Northern Ireland

Civil servants to be offered 5% pay increase and one-off £1,500 payment

Stormont Finance Minister Caoimhe Archibald put forward the offer following industrial action by public sector workers, including civil servants.

Members of Nipsa outside Belfast City Hall, Belfast, as an estimated 150,000 workers took part in walkouts over pay across Northern Ireland
Industrial strike Members of Nipsa outside Belfast City Hall, Belfast, as an estimated 150,000 workers took part in walkouts over pay across Northern Ireland (Liam McBurney/PA)

Civil servants in Northern Ireland have been made an offer of a 5% pay increase and a one-off £1,500 payment.

Stormont Finance Minister Caoimhe Archibald put forward the offer which comes after industrial action by workers calling for pay parity across the UK.

The action included in January one of the biggest strikes seen in Northern Ireland in recent history by public sector workers, including civil servants.



The offer includes a 5% increase to the majority of Civil Service pay scales, bringing up the pay of the lowest-paid staff to the voluntary Living Wage Foundation rates of £12 an hour or £23,177 annually – a 10% increase – performance-related progression and a £1,500 non-consolidated payment to staff eligible for the 2023 pay award.

Stormont Finance Minister Caoimhe Archibald
Northern Ireland Assembly talks Stormont Finance Minister Caoimhe Archibald (Liam McBurney/PA)

It comes following negotiations with Civil Service trade unions.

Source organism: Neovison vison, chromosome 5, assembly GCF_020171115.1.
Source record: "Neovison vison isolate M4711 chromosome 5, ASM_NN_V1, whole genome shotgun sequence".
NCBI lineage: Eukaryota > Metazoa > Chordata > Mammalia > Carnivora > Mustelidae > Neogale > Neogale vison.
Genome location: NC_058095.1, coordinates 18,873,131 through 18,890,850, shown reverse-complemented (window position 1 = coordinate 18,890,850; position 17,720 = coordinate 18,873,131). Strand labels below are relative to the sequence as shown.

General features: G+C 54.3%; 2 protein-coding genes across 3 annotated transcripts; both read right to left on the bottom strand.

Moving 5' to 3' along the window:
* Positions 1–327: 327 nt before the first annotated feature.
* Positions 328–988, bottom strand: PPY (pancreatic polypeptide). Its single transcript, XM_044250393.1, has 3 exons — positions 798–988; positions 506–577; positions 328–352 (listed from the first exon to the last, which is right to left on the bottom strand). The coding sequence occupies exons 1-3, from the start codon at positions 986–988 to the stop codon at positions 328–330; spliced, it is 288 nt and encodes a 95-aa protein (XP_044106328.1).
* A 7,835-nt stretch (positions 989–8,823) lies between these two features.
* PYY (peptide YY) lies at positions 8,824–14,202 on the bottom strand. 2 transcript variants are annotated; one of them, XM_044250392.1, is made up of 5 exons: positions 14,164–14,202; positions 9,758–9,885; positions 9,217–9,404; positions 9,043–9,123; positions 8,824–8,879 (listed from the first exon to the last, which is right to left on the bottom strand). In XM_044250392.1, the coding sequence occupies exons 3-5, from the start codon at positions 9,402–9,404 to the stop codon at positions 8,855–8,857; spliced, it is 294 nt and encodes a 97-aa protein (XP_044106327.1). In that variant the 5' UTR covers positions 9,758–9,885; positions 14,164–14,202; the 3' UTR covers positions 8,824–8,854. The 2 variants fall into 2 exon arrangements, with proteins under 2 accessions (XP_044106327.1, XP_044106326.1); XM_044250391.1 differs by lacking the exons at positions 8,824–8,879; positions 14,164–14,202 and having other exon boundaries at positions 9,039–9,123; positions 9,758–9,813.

Those unions are now set to confer with their members over the offer.

Following the restoration of devolved government earlier this month, Ms Archibald said her department aimed to move quickly.

“Following meetings with recognised Civil Service unions last week, I am pleased to have been able to move quickly to make this pay offer for civil servants which recognises their role in the delivery of public services,” she said.

“Civil servants, like other public servants, have been waiting some time for their 2023 pay award against the context of a cost-of-living crisis and pressures on their own household budgets.

“I hope staff will look favourably on the offer and that unions’ consultation with their members will proceed as swiftly as possible so we can get pay to staff as soon as practicable.

“Our public sector workers are at the heart of service delivery. We have a challenging journey of enhancing services in the time ahead for which we will need the expertise of our staff.”

Nipsa, the largest union representing civil servants in Northern Ireland, said it was recommending the offer to its members.

General secretary Carmel Gates told BBC Radio Ulster: “When we were considering the claim we took into consideration that this is the first above-inflation pay increase or offer that we’ve had in decades.

“On top of that, the £1,500 – which is the non-consolidated offer – brought it to what we believe is acceptable in terms of compensating to some degree people for the derisory award that we got last year in 22/23.”

She added: “We feel that this was enough to bring us up to make it acceptable. Now, having said that, we’re close to August and our new pay award, so, what we want to do is build on increasing inflation-busting pay awards to restore some of what we’ve lost over the last decade.

“We’ve lost about 30% in the last 10 years, so this the beginning of the journey rather than the end.”